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Austronesian Roots of Indonesia, Malaysia, Singapore Food Culture


My image of Indonesian, Malaysian, Singaporean cuisine is both like kueh lapis (multilayered cake) and a melting pot. Our cuisine is like kueh lapis made up of layers of food culture over thousands of years - each layer of culinary culture brought by successive migration waves.


The culinary cultures did not stay separate like the layers of kueh lapis but over time blend together like ingredients stewing in a melting pot, resulting in unique Indonesian, Malaysian, Singaporean cuisines. Such is the open and inclusive nature of our cuisine.


At the most foundational layer of our cuisine is the food of Austronesians who came to the Malay archipelago and Malay peninsula some 3,500 years ago (1500 BC). They were then followed by Tamil (100 AD), Chinese (600 AD), Arabians (700 AD) and Europeans (1500 AD). Each wave of contacts / migrants brought their own culinary culture which add more layers to our kueh lapis and flavours / aromas to our melting pot.

The fundamental role of Austronesians in our food culture is not much talked about now but we can still taste and smell their pervasive influence in the food we eat today.


Some 6,000 years ago Austronesians hopped across the Taiwan Straits from China to Taiwan island. DNA testing of skeletal remains of Liangdao Man in Fujian province (dated 8,000 years before present) linked him to contemporary Austronesian tribesmen of Taiwan.


With their catamarans, Austronesians island hopped from Taiwan, crossed the South China Sea, Indian Ocean and Pacific Ocean.


Austronesians arrived in the Philippines some 4,000 years ago. At the furthest, they reached Madagascar (west) in 500 AD, Easter Island (east) in 900 AD and New Zealand (south) in 1200 AD.


Linguists traced the extant of Austronesian migration by mapping languages with Austronesian roots from the Indian Ocean to the Pacific.


We can also map the foodprint footprint of Austronesian migration through food. Buried deep under the layers of Indian, Chinese, Arabian, and European influence, we are still able to discern the Austronesian roots of our food culture in familiar spices and food ingredients.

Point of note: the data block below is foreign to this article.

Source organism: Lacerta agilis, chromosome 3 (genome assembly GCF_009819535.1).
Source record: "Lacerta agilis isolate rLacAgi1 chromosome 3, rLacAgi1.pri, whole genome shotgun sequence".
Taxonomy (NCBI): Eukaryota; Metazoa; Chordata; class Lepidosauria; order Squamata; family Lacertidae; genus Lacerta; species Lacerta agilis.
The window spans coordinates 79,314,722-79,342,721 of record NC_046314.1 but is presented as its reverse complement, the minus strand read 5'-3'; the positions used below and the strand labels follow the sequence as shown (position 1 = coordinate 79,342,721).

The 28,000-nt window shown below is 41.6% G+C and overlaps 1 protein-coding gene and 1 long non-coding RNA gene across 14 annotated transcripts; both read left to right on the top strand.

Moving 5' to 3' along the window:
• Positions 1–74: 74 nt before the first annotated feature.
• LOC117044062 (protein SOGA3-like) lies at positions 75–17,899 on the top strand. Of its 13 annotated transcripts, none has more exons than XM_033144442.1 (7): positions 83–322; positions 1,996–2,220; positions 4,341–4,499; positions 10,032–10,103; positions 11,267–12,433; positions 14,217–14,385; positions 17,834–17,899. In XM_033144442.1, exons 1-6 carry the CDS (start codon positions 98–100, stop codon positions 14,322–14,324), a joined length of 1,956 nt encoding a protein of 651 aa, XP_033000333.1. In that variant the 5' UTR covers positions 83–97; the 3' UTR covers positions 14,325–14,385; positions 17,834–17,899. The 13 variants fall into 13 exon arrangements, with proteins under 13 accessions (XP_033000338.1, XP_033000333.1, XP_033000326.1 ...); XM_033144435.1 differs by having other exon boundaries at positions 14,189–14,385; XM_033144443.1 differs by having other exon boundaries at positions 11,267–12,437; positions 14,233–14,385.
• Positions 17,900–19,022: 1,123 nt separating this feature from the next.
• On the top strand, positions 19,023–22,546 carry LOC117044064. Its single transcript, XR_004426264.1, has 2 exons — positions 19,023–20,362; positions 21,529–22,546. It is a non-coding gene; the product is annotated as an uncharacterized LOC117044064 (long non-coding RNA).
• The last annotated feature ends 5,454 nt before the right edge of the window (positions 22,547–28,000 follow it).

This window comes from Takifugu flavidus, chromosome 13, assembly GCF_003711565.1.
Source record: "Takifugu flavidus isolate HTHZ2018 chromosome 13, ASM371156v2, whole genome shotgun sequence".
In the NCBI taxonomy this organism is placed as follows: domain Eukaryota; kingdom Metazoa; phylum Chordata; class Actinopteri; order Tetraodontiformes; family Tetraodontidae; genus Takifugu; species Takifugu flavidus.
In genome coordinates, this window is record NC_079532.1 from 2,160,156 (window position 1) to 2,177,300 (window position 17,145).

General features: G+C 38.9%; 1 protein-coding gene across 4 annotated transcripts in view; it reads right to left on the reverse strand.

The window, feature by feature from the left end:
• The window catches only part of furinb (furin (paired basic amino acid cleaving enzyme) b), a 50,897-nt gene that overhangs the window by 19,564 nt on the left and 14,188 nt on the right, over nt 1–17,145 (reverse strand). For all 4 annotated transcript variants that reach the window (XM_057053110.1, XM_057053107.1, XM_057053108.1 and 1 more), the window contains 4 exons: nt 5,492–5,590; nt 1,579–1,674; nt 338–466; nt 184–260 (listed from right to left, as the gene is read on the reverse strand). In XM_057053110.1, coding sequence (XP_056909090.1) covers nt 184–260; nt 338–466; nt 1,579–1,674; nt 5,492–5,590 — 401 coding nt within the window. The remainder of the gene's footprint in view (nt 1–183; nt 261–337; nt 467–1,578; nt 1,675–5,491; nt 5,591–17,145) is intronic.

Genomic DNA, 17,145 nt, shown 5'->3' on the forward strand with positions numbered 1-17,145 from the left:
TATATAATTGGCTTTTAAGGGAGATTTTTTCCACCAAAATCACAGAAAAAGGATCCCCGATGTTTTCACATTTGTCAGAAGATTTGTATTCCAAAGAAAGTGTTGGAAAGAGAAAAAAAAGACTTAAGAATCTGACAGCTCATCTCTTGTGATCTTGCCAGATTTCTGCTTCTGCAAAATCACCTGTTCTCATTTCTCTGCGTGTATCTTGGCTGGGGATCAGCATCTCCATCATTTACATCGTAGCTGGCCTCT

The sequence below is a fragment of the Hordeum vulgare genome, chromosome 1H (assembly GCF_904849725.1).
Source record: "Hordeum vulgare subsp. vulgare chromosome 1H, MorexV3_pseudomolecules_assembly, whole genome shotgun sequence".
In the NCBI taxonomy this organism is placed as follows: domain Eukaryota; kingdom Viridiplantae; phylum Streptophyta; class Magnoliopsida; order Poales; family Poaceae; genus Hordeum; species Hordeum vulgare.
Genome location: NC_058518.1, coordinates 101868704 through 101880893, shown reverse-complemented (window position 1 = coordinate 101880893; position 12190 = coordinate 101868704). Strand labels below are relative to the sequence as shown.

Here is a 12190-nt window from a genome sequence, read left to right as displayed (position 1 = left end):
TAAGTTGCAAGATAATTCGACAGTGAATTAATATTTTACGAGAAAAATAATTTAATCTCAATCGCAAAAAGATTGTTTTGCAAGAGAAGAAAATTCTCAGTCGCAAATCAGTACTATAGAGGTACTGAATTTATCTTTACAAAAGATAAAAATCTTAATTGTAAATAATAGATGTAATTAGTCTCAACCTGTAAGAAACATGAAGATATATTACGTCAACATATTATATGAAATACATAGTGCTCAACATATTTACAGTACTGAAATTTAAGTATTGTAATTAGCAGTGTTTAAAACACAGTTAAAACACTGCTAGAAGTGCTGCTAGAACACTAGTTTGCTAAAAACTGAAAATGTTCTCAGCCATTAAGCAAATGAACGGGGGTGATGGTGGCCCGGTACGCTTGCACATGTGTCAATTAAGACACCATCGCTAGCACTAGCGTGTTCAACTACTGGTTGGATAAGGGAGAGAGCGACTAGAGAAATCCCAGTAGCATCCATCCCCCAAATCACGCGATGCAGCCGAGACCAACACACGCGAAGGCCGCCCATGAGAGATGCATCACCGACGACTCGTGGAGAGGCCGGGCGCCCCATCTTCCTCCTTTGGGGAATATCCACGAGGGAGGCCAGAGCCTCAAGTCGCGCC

Here are three examples to illustrate the legacy of Austronesians in our food culture. (This illustrative list is not meant to be exhaustive.)


We start with the example of pandan leaves which are ubiquitous in Malay, Indonesian and Peranakan cuisine, and loved for its sweet flavour and fragrance.


Pandan leaf puree used to make the green colour rice noodles of chendol is the defining feature of the dish.


Pandan leaves are used to flavour sweet soups (e.g. cheng tng), cook fragrant chicken rice, bake pandan cakes (sponge cakes), make kaya (coconut jam), wrap rice dumplings, wrap fried chicken, etc.


Leaves from giant pandan species were used to make crab claw sails for Austronesian catamarans - the iconic flimsy wind powered canoes that conquered the Indian and Pacific Oceans thousands of years ago. In the Philippines, pandan leaves are still used to make baskets, mats, etc. 


The origin of candlenut is unknown but was first cultivated in the Indonesian Moluccas islands (Sulawesi) and Austronesians took it to Malaysia, Madagascar and the Pacific thousands of years ago. Today, candlenut remains essential in numerous Malay, Indonesian, and Peranakan dishes. Candlenut is used in satay sauce, mee siam, curry laksa, rendang, sambal, etc. 


Candlenut known in Malay as Buah Keras and Indonesian as Kemiri is ground into an oily paste and used in Malay cuisine to thicken curries and to give it a subtle nutty taste. Indonesians make sambal kemiri relish by grinding toasted candlenut together with chili pepper. The Hawaiians have a relish of ground toasted candlenut and salt known as Inamona.


Rice is central in the food culture of our region. Nasi lemak (coconut milk flavoured rice) is the national dish of Malaysia. Nasi goreng (fried rice) is one of Indonesia's national dishes. Hainanese chicken rice is considered the unofficial national dish of Singapore.


Rice was first domesticated in the Yangtze river delta of China some 12,000 years ago. Austronesian people from southern China crossed into Taiwan between 5,500 and 4,000 years ago bringing rice (and millet) with them.

Between 4,000 to 2,500 years ago, Austronesians from Taiwan crossed into Luzon island in the Philippines and commenced rice cultivation there. From Luzon, Austronesians spread across the Malay archipelago and Malay peninsula.

In particular, rice cultivation thrived in Indonesia's high rainfall and rich volcanic soil, and became central in the culture of many regional communities in Indonesia. By 2,500 years ago, rice cultivation was already well established in Java and Bali island which remained the most important rice producing regions of Indonesia to this day.
            


Written by Tony Boey on 17 Jan 2022

References:



Image of kueh lapis courtesy of Wikipedia. Image of Taiwan aborigines courtesy of Wikipedia. Map of Austronesian migration courtesy of Wikipedia. Image of crab claw sail catamaran courtesy of Wikipedia. Image of rice terrace courtesy of Wikipedia. Image of crab claw sail catamaran courtesy of Wikipedia.

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